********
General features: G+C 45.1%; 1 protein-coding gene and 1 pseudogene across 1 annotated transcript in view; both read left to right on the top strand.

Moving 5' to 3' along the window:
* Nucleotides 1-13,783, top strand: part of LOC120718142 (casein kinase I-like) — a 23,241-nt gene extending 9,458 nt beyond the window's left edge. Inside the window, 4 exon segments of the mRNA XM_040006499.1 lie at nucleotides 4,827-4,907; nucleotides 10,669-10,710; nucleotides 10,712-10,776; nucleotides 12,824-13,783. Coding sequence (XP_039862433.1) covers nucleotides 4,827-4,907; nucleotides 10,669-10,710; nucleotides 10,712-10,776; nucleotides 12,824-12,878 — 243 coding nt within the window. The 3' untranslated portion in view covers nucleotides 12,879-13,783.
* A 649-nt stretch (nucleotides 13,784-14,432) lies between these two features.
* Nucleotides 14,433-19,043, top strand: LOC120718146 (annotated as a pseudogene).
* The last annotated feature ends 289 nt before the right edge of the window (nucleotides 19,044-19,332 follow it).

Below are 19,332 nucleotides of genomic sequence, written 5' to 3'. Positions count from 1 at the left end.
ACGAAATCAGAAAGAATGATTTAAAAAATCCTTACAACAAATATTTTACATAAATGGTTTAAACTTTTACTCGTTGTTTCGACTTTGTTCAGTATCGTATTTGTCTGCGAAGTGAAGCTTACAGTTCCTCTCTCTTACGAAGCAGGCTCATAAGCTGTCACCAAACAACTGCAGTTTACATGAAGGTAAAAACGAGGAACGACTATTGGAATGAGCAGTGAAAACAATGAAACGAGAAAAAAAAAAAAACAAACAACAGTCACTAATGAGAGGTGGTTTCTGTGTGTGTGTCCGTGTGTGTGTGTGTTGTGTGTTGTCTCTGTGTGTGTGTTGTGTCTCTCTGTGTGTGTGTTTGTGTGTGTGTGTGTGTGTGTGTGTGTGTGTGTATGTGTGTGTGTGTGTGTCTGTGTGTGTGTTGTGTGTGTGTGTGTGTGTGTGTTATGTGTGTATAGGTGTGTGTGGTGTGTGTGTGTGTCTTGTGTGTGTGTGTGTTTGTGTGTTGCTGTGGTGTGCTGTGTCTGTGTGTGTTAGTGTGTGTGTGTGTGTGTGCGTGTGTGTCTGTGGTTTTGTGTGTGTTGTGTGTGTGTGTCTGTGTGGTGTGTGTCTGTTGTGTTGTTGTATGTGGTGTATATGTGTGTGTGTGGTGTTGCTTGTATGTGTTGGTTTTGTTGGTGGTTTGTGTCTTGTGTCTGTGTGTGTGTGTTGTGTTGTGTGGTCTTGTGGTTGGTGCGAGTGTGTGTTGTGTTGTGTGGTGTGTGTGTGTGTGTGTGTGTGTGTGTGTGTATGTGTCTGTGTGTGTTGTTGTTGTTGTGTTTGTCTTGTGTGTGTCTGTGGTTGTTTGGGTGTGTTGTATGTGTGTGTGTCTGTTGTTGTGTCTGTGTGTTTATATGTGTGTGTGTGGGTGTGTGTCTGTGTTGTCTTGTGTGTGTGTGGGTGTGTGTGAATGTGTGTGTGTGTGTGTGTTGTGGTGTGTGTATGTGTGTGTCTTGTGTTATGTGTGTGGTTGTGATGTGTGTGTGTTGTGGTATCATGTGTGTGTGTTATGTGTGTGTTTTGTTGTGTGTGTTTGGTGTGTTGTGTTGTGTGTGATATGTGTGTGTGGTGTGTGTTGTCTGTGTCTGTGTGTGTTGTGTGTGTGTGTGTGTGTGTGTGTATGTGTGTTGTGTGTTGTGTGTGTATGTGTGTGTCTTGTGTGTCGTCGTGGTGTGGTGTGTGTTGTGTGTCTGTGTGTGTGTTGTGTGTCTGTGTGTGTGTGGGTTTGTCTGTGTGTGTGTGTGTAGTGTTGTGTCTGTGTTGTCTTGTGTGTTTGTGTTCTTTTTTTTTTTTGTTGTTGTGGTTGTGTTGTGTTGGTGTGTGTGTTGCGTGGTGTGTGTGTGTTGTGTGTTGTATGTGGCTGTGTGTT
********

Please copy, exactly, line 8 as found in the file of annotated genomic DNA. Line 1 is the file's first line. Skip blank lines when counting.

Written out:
ACGAAATCAGAAAGAATGATTTAAAAAATCCTTACAACAAATATTTTACATAAATGGTTTAAACTTTTACTCGTTGTTTCGACTTTGTTCAGTATCGTATTTGTCTGCGAAGTGAAGCTTACAGTTCCTCTCTCTTACGAAGCAGGCTCATAAGCTGTCACCAAACAACTGCAGTTTACATGAAGGTAAAAACGAGGAACGACTATTGGAATGAGCAGTGAAAACAATGAAACGAGAAAAAAAAAAAAACAAACAACAGTCACTAATGAGAGGTGGTTTCTGTGTGTGTGTCCGTGTGTGTGTGTGTTGTGTGTTGTCTCTGTGTGTGTGTTGTGTCTCTCTGTGTGTGTGTTTGTGTGTGTGTGTGTGTGTGTGTGTGTGTGTGTATGTGTGTGTGTGTGTGTCTGTGTGTGTGTTGTGTGTGTGTGTGTGTGTGTGTTATGTGTGTATAGGTGTGTGTGGTGTGTGTGTGTGTCTTGTGTGTGTGTGTGTTTGTGTGTTGCTGTGGTGTGCTGTGTCTGTGTGTGTTAGTGTGTGTGTGTGTGTGTGCGTGTGTGTCTGTGGTTTTGTGTGTGTTGTGTGTGTGTGTCTGTGTGGTGTGTGTCTGTTGTGTTGTTGTATGTGGTGTATATGTGTGTGTGTGGTGTTGCTTGTATGTGTTGGTTTTGTTGGTGGTTTGTGTCTTGTGTCTGTGTGTGTGTGTTGTGTTGTGTGGTCTTGTGGTTGGTGCGAGTGTGTGTTGTGTTGTGTGGTGTGTGTGTGTGTGTGTGTGTGTGTGTGTGTATGTGTCTGTGTGTGTTGTTGTTGTTGTGTTTGTCTTGTGTGTGTCTGTGGTTGTTTGGGTGTGTTGTATGTGTGTGTGTCTGTTGTTGTGTCTGTGTGTTTATATGTGTGTGTGTGGGTGTGTGTCTGTGTTGTCTTGTGTGTGTGTGGGTGTGTGTGAATGTGTGTGTGTGTGTGTGTTGTGGTGTGTGTATGTGTGTGTCTTGTGTTATGTGTGTGGTTGTGATGTGTGTGTGTTGTGGTATCATGTGTGTGTGTTATGTGTGTGTTTTGTTGTGTGTGTTTGGTGTGTTGTGTTGTGTGTGATATGTGTGTGTGGTGTGTGTTGTCTGTGTCTGTGTGTGTTGTGTGTGTGTGTGTGTGTGTGTGTATGTGTGTTGTGTGTTGTGTGTGTATGTGTGTGTCTTGTGTGTCGTCGTGGTGTGGTGTGTGTTGTGTGTCTGTGTGTGTGTTGTGTGTCTGTGTGTGTGTGGGTTTGTCTGTGTGTGTGTGTGTAGTGTTGTGTCTGTGTTGTCTTGTGTGTTTGTGTTCTTTTTTTTTTTTGTTGTTGTGGTTGTGTTGTGTTGGTGTGTGTGTTGCGTGGTGTGTGTGTGTTGTGTGTTGTATGTGGCTGTGTGTT